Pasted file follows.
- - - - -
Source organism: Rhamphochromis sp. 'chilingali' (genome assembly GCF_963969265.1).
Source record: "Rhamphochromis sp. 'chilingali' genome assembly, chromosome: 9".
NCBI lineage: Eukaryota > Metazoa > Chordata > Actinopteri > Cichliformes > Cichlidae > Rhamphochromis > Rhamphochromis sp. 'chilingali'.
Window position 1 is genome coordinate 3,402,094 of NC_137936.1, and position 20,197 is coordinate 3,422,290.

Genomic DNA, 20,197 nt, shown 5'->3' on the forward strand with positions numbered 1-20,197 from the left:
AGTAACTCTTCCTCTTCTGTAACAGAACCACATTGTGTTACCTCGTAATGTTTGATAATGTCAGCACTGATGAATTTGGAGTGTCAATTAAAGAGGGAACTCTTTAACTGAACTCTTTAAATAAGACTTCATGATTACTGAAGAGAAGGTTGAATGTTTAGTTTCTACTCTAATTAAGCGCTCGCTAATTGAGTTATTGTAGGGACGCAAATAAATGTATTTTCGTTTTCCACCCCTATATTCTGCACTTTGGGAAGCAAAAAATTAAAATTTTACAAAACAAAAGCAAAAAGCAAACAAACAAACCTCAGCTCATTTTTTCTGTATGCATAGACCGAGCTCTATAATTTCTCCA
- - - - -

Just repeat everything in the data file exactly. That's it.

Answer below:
Source organism: Rhamphochromis sp. 'chilingali' (genome assembly GCF_963969265.1).
Source record: "Rhamphochromis sp. 'chilingali' genome assembly, chromosome: 9".
NCBI lineage: Eukaryota > Metazoa > Chordata > Actinopteri > Cichliformes > Cichlidae > Rhamphochromis > Rhamphochromis sp. 'chilingali'.
Window position 1 is genome coordinate 3,402,094 of NC_137936.1, and position 20,197 is coordinate 3,422,290.

Genomic DNA, 20,197 nt, shown 5'->3' on the forward strand with positions numbered 1-20,197 from the left:
AGTAACTCTTCCTCTTCTGTAACAGAACCACATTGTGTTACCTCGTAATGTTTGATAATGTCAGCACTGATGAATTTGGAGTGTCAATTAAAGAGGGAACTCTTTAACTGAACTCTTTAAATAAGACTTCATGATTACTGAAGAGAAGGTTGAATGTTTAGTTTCTACTCTAATTAAGCGCTCGCTAATTGAGTTATTGTAGGGACGCAAATAAATGTATTTTCGTTTTCCACCCCTATATTCTGCACTTTGGGAAGCAAAAAATTAAAATTTTACAAAACAAAAGCAAAAAGCAAACAAACAAACCTCAGCTCATTTTTTCTGTATGCATAGACCGAGCTCTATAATTTCTCCA